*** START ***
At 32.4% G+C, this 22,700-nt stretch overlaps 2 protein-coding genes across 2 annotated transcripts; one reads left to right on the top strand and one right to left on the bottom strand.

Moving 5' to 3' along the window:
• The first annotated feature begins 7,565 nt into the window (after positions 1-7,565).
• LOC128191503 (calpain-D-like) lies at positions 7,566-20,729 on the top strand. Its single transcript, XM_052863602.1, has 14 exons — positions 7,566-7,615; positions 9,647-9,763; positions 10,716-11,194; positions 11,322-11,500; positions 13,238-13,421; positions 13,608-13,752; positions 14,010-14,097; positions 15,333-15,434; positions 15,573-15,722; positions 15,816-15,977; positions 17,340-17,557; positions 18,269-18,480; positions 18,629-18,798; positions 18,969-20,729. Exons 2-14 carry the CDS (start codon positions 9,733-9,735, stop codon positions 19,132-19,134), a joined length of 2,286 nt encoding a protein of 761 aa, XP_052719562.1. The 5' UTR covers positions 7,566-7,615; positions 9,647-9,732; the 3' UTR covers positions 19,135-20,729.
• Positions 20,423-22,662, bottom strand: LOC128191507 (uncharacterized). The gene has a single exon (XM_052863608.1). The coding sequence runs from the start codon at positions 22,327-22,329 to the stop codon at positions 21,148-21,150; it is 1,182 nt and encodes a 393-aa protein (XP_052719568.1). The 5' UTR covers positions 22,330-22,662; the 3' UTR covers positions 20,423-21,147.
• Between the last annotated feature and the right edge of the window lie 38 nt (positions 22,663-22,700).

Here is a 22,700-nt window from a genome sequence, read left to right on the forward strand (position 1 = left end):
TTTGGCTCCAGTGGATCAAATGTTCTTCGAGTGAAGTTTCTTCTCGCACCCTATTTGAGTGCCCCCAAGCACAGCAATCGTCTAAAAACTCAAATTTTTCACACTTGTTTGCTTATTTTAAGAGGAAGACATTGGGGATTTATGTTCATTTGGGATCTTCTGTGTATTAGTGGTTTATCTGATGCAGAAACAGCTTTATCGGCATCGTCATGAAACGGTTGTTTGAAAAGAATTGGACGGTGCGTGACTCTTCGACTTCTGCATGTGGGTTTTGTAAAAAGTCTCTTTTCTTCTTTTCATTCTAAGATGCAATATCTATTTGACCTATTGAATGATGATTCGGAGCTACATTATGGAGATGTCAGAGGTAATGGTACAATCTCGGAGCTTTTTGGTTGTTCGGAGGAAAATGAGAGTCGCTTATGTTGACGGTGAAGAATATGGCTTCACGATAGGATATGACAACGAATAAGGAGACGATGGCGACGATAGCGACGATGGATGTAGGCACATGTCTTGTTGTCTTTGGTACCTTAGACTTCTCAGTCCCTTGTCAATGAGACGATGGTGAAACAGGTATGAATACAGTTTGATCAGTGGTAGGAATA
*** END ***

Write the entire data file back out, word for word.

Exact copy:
At 32.4% G+C, this 22,700-nt stretch overlaps 2 protein-coding genes across 2 annotated transcripts; one reads left to right on the top strand and one right to left on the bottom strand.

Moving 5' to 3' along the window:
• The first annotated feature begins 7,565 nt into the window (after positions 1-7,565).
• LOC128191503 (calpain-D-like) lies at positions 7,566-20,729 on the top strand. Its single transcript, XM_052863602.1, has 14 exons — positions 7,566-7,615; positions 9,647-9,763; positions 10,716-11,194; positions 11,322-11,500; positions 13,238-13,421; positions 13,608-13,752; positions 14,010-14,097; positions 15,333-15,434; positions 15,573-15,722; positions 15,816-15,977; positions 17,340-17,557; positions 18,269-18,480; positions 18,629-18,798; positions 18,969-20,729. Exons 2-14 carry the CDS (start codon positions 9,733-9,735, stop codon positions 19,132-19,134), a joined length of 2,286 nt encoding a protein of 761 aa, XP_052719562.1. The 5' UTR covers positions 7,566-7,615; positions 9,647-9,732; the 3' UTR covers positions 19,135-20,729.
• Positions 20,423-22,662, bottom strand: LOC128191507 (uncharacterized). The gene has a single exon (XM_052863608.1). The coding sequence runs from the start codon at positions 22,327-22,329 to the stop codon at positions 21,148-21,150; it is 1,182 nt and encodes a 393-aa protein (XP_052719568.1). The 5' UTR covers positions 22,330-22,662; the 3' UTR covers positions 20,423-21,147.
• Between the last annotated feature and the right edge of the window lie 38 nt (positions 22,663-22,700).

Here is a 22,700-nt window from a genome sequence, read left to right on the forward strand (position 1 = left end):
TTTGGCTCCAGTGGATCAAATGTTCTTCGAGTGAAGTTTCTTCTCGCACCCTATTTGAGTGCCCCCAAGCACAGCAATCGTCTAAAAACTCAAATTTTTCACACTTGTTTGCTTATTTTAAGAGGAAGACATTGGGGATTTATGTTCATTTGGGATCTTCTGTGTATTAGTGGTTTATCTGATGCAGAAACAGCTTTATCGGCATCGTCATGAAACGGTTGTTTGAAAAGAATTGGACGGTGCGTGACTCTTCGACTTCTGCATGTGGGTTTTGTAAAAAGTCTCTTTTCTTCTTTTCATTCTAAGATGCAATATCTATTTGACCTATTGAATGATGATTCGGAGCTACATTATGGAGATGTCAGAGGTAATGGTACAATCTCGGAGCTTTTTGGTTGTTCGGAGGAAAATGAGAGTCGCTTATGTTGACGGTGAAGAATATGGCTTCACGATAGGATATGACAACGAATAAGGAGACGATGGCGACGATAGCGACGATGGATGTAGGCACATGTCTTGTTGTCTTTGGTACCTTAGACTTCTCAGTCCCTTGTCAATGAGACGATGGTGAAACAGGTATGAATACAGTTTGATCAGTGGTAGGAATA